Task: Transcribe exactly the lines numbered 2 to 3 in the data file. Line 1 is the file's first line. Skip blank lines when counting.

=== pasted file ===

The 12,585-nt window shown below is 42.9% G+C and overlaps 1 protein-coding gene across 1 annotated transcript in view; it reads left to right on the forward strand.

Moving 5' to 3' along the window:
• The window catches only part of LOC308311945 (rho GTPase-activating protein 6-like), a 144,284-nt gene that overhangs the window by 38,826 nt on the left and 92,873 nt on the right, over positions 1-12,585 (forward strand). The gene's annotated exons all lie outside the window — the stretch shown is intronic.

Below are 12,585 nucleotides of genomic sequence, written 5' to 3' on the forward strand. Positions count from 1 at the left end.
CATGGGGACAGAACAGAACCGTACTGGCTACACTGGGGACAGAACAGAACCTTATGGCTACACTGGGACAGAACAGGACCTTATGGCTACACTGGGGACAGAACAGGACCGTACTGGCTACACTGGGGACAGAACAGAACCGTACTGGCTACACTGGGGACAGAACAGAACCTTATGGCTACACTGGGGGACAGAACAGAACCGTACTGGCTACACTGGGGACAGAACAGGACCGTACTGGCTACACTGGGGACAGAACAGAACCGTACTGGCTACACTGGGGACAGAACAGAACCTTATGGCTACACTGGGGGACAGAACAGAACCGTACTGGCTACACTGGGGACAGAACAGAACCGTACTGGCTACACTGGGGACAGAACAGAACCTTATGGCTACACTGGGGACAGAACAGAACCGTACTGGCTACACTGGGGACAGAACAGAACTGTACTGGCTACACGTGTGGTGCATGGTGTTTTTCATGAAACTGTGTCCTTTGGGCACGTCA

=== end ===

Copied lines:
Moving 5' to 3' along the window:
• The window catches only part of LOC308311945 (rho GTPase-activating protein 6-like), a 144,284-nt gene that overhangs the window by 38,826 nt on the left and 92,873 nt on the right, over positions 1-12,585 (forward strand). The gene's annotated exons all lie outside the window — the stretch shown is intronic.